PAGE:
Blurry Faxes: A Mark & Dave Story

A Case of Blurry Faxes

Mark sighs. One hand tugs on his thick black beard while the other holds a faxed purchase order from his biggest customer. He glares at the squiggly, black lines blurring the center of the page. “Why does my fax machine keep doing this?” He plops down with disgust, picks up his desk phone, and punches in (330) 674-2251.

“Thanks for calling Think Ink. This is Dave. What can I do for you today?”

“You guys sold me a piece of trash fax machine,” Mark
grumps.

“What seems to be the problem?”

“It keeps printing pages with squiggly, black lines all over the place. It’s really annoying.”

“I’m sorry to hear that,” says Dave. “But we can probably help you fix the problem yourself right now.”

“Really?” asks Mark. “I can fix the machine myself?”

“Well, random blurry lines like you’re describing are almost never caused by the fax machine. They’re usually caused by noise on the phone line, and we just might be able to fix that.”

Mark furrows his brow. “Noise on the phone line? What do you mean?”

Dave pauses. “Do you know how fax machines work?”

“Never stopped to think about it,” says Mark. He is not in the mood for a lesson.

“Alright,” says Dave. “I’d be happy to tell you. Fax machines are pretty fascinating devices.”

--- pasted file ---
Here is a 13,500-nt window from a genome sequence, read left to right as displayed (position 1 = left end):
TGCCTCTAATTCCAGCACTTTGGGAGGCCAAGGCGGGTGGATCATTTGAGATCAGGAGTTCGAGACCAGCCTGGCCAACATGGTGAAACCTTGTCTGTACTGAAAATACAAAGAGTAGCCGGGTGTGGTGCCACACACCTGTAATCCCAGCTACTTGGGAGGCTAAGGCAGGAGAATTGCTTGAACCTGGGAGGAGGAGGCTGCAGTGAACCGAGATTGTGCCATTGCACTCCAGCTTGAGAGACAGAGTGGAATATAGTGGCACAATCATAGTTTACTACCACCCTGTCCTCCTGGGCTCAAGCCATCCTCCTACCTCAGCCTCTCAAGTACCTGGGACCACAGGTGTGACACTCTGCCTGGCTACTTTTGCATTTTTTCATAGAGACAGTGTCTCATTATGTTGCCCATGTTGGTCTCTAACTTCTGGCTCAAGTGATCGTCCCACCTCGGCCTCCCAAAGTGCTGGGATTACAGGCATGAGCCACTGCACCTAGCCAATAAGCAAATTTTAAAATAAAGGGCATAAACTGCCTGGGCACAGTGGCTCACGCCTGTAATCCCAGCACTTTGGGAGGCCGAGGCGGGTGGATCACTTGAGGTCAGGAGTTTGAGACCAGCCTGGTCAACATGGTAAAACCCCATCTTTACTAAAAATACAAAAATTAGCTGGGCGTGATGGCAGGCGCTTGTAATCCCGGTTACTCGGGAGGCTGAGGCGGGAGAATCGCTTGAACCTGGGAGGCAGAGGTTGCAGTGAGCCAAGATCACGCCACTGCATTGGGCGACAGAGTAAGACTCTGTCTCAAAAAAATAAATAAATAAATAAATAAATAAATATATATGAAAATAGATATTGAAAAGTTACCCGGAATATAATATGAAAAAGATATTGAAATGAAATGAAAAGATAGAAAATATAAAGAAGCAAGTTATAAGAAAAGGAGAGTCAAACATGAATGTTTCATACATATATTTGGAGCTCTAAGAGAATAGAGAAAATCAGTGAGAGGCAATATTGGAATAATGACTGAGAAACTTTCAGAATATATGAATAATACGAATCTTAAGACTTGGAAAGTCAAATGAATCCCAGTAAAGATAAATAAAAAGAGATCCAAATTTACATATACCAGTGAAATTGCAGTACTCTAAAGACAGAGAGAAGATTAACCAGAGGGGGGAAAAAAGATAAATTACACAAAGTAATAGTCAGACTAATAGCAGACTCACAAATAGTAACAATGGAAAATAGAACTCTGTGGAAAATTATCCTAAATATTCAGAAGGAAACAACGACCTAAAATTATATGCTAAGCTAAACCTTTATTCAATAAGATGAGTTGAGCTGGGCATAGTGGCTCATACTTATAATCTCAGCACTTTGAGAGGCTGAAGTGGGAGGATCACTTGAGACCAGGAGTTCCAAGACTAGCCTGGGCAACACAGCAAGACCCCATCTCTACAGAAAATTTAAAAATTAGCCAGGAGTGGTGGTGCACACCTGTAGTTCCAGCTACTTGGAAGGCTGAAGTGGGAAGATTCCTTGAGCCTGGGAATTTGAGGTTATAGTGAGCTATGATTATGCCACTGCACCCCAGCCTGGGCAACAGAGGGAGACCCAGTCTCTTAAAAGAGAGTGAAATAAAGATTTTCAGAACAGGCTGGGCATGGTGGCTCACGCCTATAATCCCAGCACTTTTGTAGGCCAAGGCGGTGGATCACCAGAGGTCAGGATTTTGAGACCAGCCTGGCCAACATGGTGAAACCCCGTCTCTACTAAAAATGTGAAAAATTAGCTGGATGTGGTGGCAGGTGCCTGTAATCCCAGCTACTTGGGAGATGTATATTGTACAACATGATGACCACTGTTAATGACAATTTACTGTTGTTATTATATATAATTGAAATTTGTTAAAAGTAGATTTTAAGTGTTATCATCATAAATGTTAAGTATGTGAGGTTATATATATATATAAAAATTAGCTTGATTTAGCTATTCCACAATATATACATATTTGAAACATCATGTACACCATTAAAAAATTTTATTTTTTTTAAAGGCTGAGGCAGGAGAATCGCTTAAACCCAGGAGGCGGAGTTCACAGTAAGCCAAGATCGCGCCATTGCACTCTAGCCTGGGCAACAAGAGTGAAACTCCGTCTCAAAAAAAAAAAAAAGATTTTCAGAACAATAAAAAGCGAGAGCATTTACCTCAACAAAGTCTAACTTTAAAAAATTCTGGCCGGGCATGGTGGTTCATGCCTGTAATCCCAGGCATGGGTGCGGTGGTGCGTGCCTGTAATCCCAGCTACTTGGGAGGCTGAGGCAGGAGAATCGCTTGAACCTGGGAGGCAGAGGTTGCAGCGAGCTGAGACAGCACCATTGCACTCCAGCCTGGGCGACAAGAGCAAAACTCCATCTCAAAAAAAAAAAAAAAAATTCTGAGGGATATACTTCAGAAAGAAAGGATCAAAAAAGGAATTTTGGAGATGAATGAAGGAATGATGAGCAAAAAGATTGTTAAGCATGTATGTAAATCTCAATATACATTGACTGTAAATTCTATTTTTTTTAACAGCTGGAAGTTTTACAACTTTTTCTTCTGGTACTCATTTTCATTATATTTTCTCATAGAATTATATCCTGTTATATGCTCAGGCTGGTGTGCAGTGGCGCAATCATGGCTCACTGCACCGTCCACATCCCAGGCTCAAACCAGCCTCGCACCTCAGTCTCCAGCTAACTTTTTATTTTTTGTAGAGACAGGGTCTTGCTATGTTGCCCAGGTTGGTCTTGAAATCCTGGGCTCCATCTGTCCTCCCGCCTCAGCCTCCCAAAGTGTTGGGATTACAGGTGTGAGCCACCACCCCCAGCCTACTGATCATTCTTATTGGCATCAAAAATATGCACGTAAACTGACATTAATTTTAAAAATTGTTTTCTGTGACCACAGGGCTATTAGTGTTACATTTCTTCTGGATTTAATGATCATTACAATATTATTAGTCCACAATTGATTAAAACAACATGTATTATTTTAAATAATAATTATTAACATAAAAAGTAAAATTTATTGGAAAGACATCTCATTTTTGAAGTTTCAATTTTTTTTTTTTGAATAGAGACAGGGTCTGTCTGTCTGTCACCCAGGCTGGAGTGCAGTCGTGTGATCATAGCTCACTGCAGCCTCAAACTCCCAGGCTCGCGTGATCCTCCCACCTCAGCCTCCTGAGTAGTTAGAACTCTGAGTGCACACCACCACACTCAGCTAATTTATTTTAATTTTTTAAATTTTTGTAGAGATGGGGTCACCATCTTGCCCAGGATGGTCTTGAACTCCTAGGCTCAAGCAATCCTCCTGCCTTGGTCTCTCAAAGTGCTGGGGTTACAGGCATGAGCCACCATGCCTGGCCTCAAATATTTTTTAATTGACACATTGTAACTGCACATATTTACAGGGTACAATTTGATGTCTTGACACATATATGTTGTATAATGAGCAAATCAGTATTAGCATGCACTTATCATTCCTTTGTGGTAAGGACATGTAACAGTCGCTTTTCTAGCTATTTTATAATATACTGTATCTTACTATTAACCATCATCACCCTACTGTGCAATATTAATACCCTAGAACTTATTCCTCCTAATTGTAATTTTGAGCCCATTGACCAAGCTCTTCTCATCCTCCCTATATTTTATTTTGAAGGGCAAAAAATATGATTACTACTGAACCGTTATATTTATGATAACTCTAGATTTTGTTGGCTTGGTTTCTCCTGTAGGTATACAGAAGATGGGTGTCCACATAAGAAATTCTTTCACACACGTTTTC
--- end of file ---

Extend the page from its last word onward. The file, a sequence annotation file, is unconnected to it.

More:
“Humph…sure.”

“Sending a fax takes a few steps,” Dave begins. “First, the sending fax machine scans the papers you’re sending and turns them into a special kind of picture called a bitmap.”

“What’s a bitmap?” asks Mark.

“It’s a picture made of a grid of thousands and thousands of little squares, and each square is either black or white. So, when your fax machine scans any papers you want to send, it’s turning
the papers into thousands and thousands of little black and white squares.”

“Hmmm,” says Mark. “What happens next?”

“In the second step,” Dave continues, “the sending fax machine calls the receiving fax machine and reads off the bitmap from left to right, line by line. It says, ‘Black-white-white-black-black,’ and so on until all the little squares have been read off in the right order.”

“It’s not actually saying those words, right?” Mark asks.